Another noticeable feature is the pettiness that is shrouding Indian politics today. It was always there actually, but the sound decibels are getting higher both in public meetings and in parliament. And a lot of the personal attacks and non-issues you encounter everyday are being exacerbated with electronic channels that thrive on running shrill debates. In all of this, major issues and those concerning the well-being of the people get sidelined.

Another plausible reason for the change in the political fabric is that the  BJP has replaced the Congress at the Centre, and has become a dominant party both at the national level and in the states. It is no longer seen as a largely northern and centrally-oriented outfit, but has made swift inroads into the North east and is beginning to establish a firm footing in the south as well. In the process it has taken over the position of a party with a pan-India presence -- something that the Congress enjoyed a little over four years ago -- and has raised a clarion call for a ‘Congress-mukt Bharat' (Congress-free India).

The Congress, on its part is trying to reassert itself as a competent Opposition and a viable alternative to the BJP, come 2019. All political parties regional or national that are against the BJP are trying to form a 'mahagathbandhan', or a grand alliance, aimed to oust the saffron party in the coming 2019 election. Earlier such mobilization would take place against Congress. All the regional parties, in spite of their local and regional rivalries, are cobbling up a common platform from which to assess growing political threats generated by BJP and to design a strategy for its exit.

Some political parties are seeing  BJP as a danger to their very existence. The Karnataka poll seems to have triggered the comcept of a national-level 'mahagathbandhan', along the lines of a more regional one seen during last Bihar assembly election. The idea behind such a formation is to stop BJP from coming to power. The strategy is to bring together social bases of various political parties together and form a bigger socio-political alliance against the Modi-let set up.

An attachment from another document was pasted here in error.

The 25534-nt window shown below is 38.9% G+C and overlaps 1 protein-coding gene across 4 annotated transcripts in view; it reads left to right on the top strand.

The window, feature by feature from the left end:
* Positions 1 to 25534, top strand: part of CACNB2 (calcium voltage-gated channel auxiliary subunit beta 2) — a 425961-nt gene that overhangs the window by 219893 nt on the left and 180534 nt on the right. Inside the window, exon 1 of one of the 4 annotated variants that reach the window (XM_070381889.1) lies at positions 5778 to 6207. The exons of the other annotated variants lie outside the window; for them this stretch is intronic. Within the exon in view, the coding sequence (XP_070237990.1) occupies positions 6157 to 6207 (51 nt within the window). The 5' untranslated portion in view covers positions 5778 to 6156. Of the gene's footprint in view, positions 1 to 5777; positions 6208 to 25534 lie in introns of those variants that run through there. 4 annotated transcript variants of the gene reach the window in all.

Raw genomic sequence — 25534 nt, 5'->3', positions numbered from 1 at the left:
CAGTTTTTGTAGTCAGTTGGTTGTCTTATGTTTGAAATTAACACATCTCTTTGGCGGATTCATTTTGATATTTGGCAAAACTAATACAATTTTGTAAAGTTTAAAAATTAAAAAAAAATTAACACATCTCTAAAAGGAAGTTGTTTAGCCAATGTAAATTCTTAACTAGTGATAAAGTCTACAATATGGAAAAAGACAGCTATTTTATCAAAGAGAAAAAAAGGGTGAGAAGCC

The future of third front politics doesn't seem very bright after Karnataka. Many parties that favoured the formation of the third front, now seem more inclined towards a Congress-led mahagathbandhan. The leaders of various political groups attended Kumaraswamy's oath ceremony, signalling the road Opposition politics in India is likely to take in future. 

While analysing the current political scene in India, the role of RSS in the making of a Hindutva power on which the BJP has gained considerable electoral success needs to be remembered. The Sangh cadres have been working to mobilise support for the party during elections. The culture of opportunist politics is making inroads in the BJP as well, and changing its character. It is here that the RSS tries do a balancing act, often times working on damage control as well.

While there has been a remarkable change in the country's fabric during the past four years, most of the trends noticed today are a continuum of earlier ones.
Badri Narayan is the Director of the G B Pant Social Science Institute in Allahabad. He tweets @poetbadri

Disclaimer: Views expressed are personal. They do not reflect the view/s of Business Standard.